Remembering Erving Goffman
The Pen of a Genius is Mightier Than the Writer Himself
This interview with Vladimir Shlapentokh, professor of sociology at the University of Michigan, East Lansing, was recorded on July 3, 2008. Dr. Shlapentokh recounts his meeting with Erving Goffman that took place in 1979 at Erving’s home in Philadelphia. Dmitri Shalin transcribed and translated into English the Russian notes taken over the phone, after which Dr. Shlapentokh made corrections to the following transcripts and gave his approval for posting the present version in the Erving Goffman Archives. . Breaks in the conversation flow are indicated by ellipses. The interviewer’s questions are shortened a bit in several places.
Shalin: Let me find a pen. Now I am ready. So, give me the context please – how did the two of you meet, where did the meeting take place, what was the context?
Shlapentokh: We met in 1979. But let me backtrack a bit. Sometime around 1976, before I emigrated from Russia, I came across Goffman’s Presentation of Self in Everyday Life. The book shook me to the core. I and my colleagues studied the book in our department [at the Institute of Sociology, Russian Academy of Sciences], savoring every turn of phrase. We even thought of writing a textbook on sociological methods based solely on Goffman’s perspective. I had an article published then in Literary Review on what readers like about writers and vice versa where I introduced to the public the idea of a phenomenological approach to empirical sociological studies. Again, Goffman struck me as a star among stars. When I asked a few of my American colleagues about Goffman, they did not know much about him.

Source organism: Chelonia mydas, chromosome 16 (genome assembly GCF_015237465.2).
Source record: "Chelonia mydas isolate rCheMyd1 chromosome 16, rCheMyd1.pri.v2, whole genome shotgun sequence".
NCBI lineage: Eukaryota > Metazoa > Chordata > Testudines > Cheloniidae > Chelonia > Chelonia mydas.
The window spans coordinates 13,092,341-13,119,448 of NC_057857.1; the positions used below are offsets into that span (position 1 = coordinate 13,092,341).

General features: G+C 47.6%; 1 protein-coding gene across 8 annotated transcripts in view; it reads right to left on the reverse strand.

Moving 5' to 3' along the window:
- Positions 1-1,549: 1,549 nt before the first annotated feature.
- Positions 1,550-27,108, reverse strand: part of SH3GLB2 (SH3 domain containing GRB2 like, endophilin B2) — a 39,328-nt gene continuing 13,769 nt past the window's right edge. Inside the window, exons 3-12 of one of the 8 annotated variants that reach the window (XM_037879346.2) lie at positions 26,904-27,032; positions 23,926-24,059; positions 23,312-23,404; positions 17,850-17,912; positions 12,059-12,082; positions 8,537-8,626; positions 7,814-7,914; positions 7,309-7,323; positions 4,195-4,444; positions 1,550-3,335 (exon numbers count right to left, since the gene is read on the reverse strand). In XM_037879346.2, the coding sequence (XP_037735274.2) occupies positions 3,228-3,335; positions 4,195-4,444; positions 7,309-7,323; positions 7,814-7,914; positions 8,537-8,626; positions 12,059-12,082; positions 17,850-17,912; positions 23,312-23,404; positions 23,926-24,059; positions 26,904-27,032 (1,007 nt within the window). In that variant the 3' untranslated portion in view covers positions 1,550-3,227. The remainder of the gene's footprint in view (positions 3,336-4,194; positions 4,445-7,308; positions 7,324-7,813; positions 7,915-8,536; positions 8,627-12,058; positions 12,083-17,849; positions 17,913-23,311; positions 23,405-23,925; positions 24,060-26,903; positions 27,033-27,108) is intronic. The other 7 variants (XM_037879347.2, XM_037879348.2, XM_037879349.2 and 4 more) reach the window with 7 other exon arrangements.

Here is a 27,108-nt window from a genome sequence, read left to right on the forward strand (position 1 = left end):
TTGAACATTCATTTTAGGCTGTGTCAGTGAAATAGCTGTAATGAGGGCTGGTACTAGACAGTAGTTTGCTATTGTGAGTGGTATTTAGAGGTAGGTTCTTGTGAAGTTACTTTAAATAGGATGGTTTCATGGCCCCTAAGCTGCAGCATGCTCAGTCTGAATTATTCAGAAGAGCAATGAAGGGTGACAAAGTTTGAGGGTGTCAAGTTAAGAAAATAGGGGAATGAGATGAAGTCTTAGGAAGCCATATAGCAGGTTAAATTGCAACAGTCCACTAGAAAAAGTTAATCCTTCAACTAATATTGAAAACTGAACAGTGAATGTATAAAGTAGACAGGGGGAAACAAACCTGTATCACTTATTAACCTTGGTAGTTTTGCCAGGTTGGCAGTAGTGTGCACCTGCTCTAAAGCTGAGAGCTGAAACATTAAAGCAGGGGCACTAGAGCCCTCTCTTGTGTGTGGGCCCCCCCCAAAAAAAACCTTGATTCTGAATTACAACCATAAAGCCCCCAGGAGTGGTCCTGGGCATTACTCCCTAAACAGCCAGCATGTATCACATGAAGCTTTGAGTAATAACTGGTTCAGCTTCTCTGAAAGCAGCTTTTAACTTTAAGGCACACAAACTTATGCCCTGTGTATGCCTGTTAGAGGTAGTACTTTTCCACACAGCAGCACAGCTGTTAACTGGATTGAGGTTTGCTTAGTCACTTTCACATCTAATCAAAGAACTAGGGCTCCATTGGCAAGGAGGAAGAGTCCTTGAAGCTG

After I emigrated to the U.S., I once came to visit in Philadelphia my old friend Aron Katsenelinboigen. He taught at the University of Pennsylvania then. Dean of the [College of Liberal Arts] at the university once visited me in Russia where I had showed him hospitality, and he was eager to return the favor. He asked me if there was anything he could do to help me. I said I had only one wish – to meet Erving Goffman. So, the dean called Goffman who had immediately agreed to meet me. Aaron and I went to see Goffman at his apartment. That was not a particularly well kept place, as far as I recall. A piano caught my eye, with the music sheets lying open on top. . . .
Goffman was very kindly, hospitable. Now, this is what I told him: “The pen of a genius is mightier than the writer himself.” Those were the words of Heinrich Heine. I explained that Goffman’s theory is a perfect fit for Russia. Surely he described a universal phenomena, but it is particularly suited to describe the Russian social reality, its pervasive mythology [which places a special emphasis on managing appearances]. In the USSR the state spent a lion’s share of its resources trying to present Soviet society in a favorable light to its subjects and to the world. Managing appearances was not only a daily business for the officials but also for the millions of ordinary people engaged in propagandistic exercises. Goffman had a brilliant insight into such a phenomenon as front and backstage performance, and even though he was basically ignorant of soviet reality, his paradigm helped to grasp from a new theoretical perspective the nature of the Soviet system with its two ideologies – one for the public and the other for the elite, and the two communication channels – one for ordinary people and the other for the party apparatchiks.
Shalin: How did Goffman react to your comment?
Shlapentokh: I don’t remember. He hardly understood my enthusiasm. Don’t remember details of our conversation. We talked about an hour. I asked Goffman if he had any of his books that I could send to my colleagues back in Russia. He disappeared for a moment, then came out with a huge pile of his books. I told him, “Now please sign them. My friends in Moscow would very much appreciate that.” He said that he never signed his books, that he had no pupils.